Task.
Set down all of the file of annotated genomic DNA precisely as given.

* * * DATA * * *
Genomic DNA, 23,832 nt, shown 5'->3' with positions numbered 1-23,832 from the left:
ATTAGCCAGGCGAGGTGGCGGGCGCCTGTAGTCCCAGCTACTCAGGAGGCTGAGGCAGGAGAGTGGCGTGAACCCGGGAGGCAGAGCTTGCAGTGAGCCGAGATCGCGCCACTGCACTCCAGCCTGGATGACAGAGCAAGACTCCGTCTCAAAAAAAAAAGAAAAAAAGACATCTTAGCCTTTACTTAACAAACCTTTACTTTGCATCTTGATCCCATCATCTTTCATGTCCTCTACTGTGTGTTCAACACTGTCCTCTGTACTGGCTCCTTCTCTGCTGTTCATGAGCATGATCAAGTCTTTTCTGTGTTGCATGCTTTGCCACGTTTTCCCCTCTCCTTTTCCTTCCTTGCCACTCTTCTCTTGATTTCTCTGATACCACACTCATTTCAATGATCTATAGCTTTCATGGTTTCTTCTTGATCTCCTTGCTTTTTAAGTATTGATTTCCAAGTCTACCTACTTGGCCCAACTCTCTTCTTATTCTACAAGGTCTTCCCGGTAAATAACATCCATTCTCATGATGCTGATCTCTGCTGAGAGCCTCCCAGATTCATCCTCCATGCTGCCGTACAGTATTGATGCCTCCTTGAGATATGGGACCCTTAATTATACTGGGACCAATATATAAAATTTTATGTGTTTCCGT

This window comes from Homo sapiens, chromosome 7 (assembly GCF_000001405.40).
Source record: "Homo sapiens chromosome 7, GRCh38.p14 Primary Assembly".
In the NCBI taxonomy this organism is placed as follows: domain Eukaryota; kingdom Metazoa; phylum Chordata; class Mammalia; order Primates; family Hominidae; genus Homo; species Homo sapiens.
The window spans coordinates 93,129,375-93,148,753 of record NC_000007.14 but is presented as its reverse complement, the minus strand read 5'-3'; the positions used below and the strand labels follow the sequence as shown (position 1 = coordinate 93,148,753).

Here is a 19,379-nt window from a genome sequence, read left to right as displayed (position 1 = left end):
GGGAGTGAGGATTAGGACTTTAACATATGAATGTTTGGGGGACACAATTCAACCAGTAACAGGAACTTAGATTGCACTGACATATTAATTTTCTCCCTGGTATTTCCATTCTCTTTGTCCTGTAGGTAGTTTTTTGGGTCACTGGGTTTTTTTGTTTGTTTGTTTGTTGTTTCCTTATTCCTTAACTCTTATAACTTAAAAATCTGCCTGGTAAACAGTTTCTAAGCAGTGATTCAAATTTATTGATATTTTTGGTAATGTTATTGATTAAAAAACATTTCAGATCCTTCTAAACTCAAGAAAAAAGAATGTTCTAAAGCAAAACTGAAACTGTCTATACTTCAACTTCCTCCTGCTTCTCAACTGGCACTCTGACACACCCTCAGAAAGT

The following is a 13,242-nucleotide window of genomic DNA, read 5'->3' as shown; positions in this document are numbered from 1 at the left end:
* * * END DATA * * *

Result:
Genomic DNA, 23,832 nt, shown 5'->3' with positions numbered 1-23,832 from the left:
ATTAGCCAGGCGAGGTGGCGGGCGCCTGTAGTCCCAGCTACTCAGGAGGCTGAGGCAGGAGAGTGGCGTGAACCCGGGAGGCAGAGCTTGCAGTGAGCCGAGATCGCGCCACTGCACTCCAGCCTGGATGACAGAGCAAGACTCCGTCTCAAAAAAAAAAGAAAAAAAGACATCTTAGCCTTTACTTAACAAACCTTTACTTTGCATCTTGATCCCATCATCTTTCATGTCCTCTACTGTGTGTTCAACACTGTCCTCTGTACTGGCTCCTTCTCTGCTGTTCATGAGCATGATCAAGTCTTTTCTGTGTTGCATGCTTTGCCACGTTTTCCCCTCTCCTTTTCCTTCCTTGCCACTCTTCTCTTGATTTCTCTGATACCACACTCATTTCAATGATCTATAGCTTTCATGGTTTCTTCTTGATCTCCTTGCTTTTTAAGTATTGATTTCCAAGTCTACCTACTTGGCCCAACTCTCTTCTTATTCTACAAGGTCTTCCCGGTAAATAACATCCATTCTCATGATGCTGATCTCTGCTGAGAGCCTCCCAGATTCATCCTCCATGCTGCCGTACAGTATTGATGCCTCCTTGAGATATGGGACCCTTAATTATACTGGGACCAATATATAAAATTTTATGTGTTTCCGT

This window comes from Homo sapiens, chromosome 7 (assembly GCF_000001405.40).
Source record: "Homo sapiens chromosome 7, GRCh38.p14 Primary Assembly".
In the NCBI taxonomy this organism is placed as follows: domain Eukaryota; kingdom Metazoa; phylum Chordata; class Mammalia; order Primates; family Hominidae; genus Homo; species Homo sapiens.
The window spans coordinates 93,129,375-93,148,753 of record NC_000007.14 but is presented as its reverse complement, the minus strand read 5'-3'; the positions used below and the strand labels follow the sequence as shown (position 1 = coordinate 93,148,753).

Here is a 19,379-nt window from a genome sequence, read left to right as displayed (position 1 = left end):
GGGAGTGAGGATTAGGACTTTAACATATGAATGTTTGGGGGACACAATTCAACCAGTAACAGGAACTTAGATTGCACTGACATATTAATTTTCTCCCTGGTATTTCCATTCTCTTTGTCCTGTAGGTAGTTTTTTGGGTCACTGGGTTTTTTTGTTTGTTTGTTTGTTGTTTCCTTATTCCTTAACTCTTATAACTTAAAAATCTGCCTGGTAAACAGTTTCTAAGCAGTGATTCAAATTTATTGATATTTTTGGTAATGTTATTGATTAAAAAACATTTCAGATCCTTCTAAACTCAAGAAAAAAGAATGTTCTAAAGCAAAACTGAAACTGTCTATACTTCAACTTCCTCCTGCTTCTCAACTGGCACTCTGACACACCCTCAGAAAGT

The following is a 13,242-nucleotide window of genomic DNA, read 5'->3' as shown; positions in this document are numbered from 1 at the left end: